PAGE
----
I just saw The Genius of Charles Darwin on TV. It was so beatiful it almost made me cry. That’s something that happens to me when I see the flame of independent thinking defeating superstition. The following story may explain why.
I became an atheist when I was 13. Been brought up in a Catholic family and educated in a Catholic school, it was hard to come out of the closet. I was submitted, as you may imagine, to great pressure from everywhere, except from my peers, who looked at me with curiosity, as you would an exotic animal, half expecting me to be struck down by lightning any minute.
The main pressure came from the school principal, who in the end, told me to keep a low profile in return for not being expelled. A more difficult challenge came from a priest. This priest had sexually abused me repeatedly when I was a child, until I was old enough to realise what was going on. I think that in one of the ‘sessions’ the look in my eyes alerted him that it was game over (I have to assume that he then selected another child). I think this priest felt guilty that he might have been responsible for my sudden loss of faith and my certain condemnation (I don’t think he had any remorse for having abused me, though).
My loss of faith had had nothing to do with my history of abuse, however. It was purely intellectual. I suddenly realised, for the first time in my life, three things. First, that they were many religions in the world and that they all claimed to be the real one. Second, that actually believing in God was an option, and that science could offer a more convincing explanation. Third, that most of the Bible was so childish and contradictory with the little science I knew as to be ridiculous.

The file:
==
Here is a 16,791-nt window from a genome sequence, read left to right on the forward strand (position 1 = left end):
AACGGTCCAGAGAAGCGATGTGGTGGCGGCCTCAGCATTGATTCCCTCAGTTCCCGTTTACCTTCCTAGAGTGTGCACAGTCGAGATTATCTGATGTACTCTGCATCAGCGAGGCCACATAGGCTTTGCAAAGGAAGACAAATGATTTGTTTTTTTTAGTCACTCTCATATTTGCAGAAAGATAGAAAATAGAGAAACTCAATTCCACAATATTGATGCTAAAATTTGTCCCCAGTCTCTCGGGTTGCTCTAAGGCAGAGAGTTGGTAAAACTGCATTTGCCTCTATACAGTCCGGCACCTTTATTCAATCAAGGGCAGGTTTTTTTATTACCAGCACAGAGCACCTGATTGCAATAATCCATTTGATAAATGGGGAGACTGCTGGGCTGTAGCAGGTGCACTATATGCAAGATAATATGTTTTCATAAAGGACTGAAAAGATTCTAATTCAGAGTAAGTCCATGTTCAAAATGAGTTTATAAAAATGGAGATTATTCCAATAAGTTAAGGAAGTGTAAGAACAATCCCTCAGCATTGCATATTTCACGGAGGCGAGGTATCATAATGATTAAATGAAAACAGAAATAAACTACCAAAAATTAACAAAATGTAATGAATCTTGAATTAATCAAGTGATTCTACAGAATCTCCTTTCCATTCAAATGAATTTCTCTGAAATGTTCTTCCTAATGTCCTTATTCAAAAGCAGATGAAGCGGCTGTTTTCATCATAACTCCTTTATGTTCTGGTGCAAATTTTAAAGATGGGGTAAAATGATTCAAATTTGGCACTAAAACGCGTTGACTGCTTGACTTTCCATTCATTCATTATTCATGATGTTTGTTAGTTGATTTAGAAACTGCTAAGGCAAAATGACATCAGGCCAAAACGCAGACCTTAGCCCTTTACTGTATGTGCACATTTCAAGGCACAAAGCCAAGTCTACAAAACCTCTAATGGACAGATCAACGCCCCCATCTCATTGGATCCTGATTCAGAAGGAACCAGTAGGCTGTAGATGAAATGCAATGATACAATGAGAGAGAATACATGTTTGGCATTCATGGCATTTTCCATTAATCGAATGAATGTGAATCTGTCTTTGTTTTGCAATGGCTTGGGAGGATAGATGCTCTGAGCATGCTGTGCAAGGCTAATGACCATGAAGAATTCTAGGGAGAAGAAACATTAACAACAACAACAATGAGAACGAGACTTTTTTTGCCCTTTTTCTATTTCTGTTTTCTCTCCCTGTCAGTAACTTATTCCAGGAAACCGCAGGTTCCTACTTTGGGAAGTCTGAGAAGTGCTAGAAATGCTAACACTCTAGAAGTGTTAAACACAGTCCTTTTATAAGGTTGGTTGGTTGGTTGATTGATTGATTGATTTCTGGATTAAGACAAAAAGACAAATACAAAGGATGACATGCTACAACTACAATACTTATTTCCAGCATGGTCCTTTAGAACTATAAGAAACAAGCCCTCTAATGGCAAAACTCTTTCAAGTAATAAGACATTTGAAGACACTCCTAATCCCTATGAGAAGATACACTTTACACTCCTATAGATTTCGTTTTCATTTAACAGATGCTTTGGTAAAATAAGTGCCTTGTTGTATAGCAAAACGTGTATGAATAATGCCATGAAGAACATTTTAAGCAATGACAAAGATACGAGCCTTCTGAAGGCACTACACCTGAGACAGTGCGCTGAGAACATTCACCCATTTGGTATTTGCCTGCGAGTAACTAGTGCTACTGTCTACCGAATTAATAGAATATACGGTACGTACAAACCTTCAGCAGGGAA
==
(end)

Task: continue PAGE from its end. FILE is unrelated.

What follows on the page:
Well, this priest gave me a book, entitled “When You Are Losing Your Faith”. It was mainly a collection of proofs of the existence of God by different philosophers. There was only one that really made me falter. It was the one about comparing a clock with the astonishing complexities of living creatures. They had to be designed, like the clock. This thought disturbed me. I just could not explain to myself the existence of so much wonderful complexity without a purpose or a designer. As you may imagine, my science studies in the Catholic school did not put much emphasis on Natural Selection. I did not go back straight to confess and take communion, though. I remained an atheist, but I was tormented with doubt. Sometime later, I came across the Wonderful Idea in a book. I immediately grasped it. That was the piece of the puzzle that was missing. But of course! All my doubts vanished and I was finally at peace.
It had been a hard journey for such a young boy. I had had to resist many pressures and I had absolutely nobody to support me. So when, sometime later, when I was still a teenager, I saw Carl Sagan’s Cosmos, I cried at the end of every chapter. Never again, I said, will I believe in anything just because someone in authority tells me so. I was also furious against an education that never made any distinction between religion and fact. I felt much more abused because of this than I ever felt because of that lusty priest.
So, I think that’s why I cried yesterday when I saw that wonderful film. Not because it taught me much (I had already read The Selfish Gene twice), but because I felt such a deep connection with what I think it is its main message: ‘Think for yourself!’